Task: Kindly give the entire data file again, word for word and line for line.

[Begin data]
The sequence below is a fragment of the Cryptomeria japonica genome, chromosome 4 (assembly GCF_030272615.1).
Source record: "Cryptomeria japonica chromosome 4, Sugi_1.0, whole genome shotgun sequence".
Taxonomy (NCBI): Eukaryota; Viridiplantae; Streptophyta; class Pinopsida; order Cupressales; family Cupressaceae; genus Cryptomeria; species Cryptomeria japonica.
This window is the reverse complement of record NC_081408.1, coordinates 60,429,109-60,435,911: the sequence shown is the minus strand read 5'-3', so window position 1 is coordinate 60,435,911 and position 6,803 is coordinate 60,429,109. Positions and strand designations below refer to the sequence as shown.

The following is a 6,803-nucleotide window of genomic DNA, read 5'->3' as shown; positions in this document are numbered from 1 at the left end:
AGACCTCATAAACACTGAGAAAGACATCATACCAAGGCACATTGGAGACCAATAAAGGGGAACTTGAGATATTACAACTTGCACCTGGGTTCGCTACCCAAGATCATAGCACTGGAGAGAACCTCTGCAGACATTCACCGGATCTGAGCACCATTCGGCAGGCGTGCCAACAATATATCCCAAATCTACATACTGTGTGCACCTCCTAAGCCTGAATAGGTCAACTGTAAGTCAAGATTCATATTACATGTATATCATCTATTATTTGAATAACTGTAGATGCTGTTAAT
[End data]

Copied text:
The sequence below is a fragment of the Cryptomeria japonica genome, chromosome 4 (assembly GCF_030272615.1).
Source record: "Cryptomeria japonica chromosome 4, Sugi_1.0, whole genome shotgun sequence".
Taxonomy (NCBI): Eukaryota; Viridiplantae; Streptophyta; class Pinopsida; order Cupressales; family Cupressaceae; genus Cryptomeria; species Cryptomeria japonica.
This window is the reverse complement of record NC_081408.1, coordinates 60,429,109-60,435,911: the sequence shown is the minus strand read 5'-3', so window position 1 is coordinate 60,435,911 and position 6,803 is coordinate 60,429,109. Positions and strand designations below refer to the sequence as shown.

The following is a 6,803-nucleotide window of genomic DNA, read 5'->3' as shown; positions in this document are numbered from 1 at the left end:
AGACCTCATAAACACTGAGAAAGACATCATACCAAGGCACATTGGAGACCAATAAAGGGGAACTTGAGATATTACAACTTGCACCTGGGTTCGCTACCCAAGATCATAGCACTGGAGAGAACCTCTGCAGACATTCACCGGATCTGAGCACCATTCGGCAGGCGTGCCAACAATATATCCCAAATCTACATACTGTGTGCACCTCCTAAGCCTGAATAGGTCAACTGTAAGTCAAGATTCATATTACATGTATATCATCTATTATTTGAATAACTGTAGATGCTGTTAAT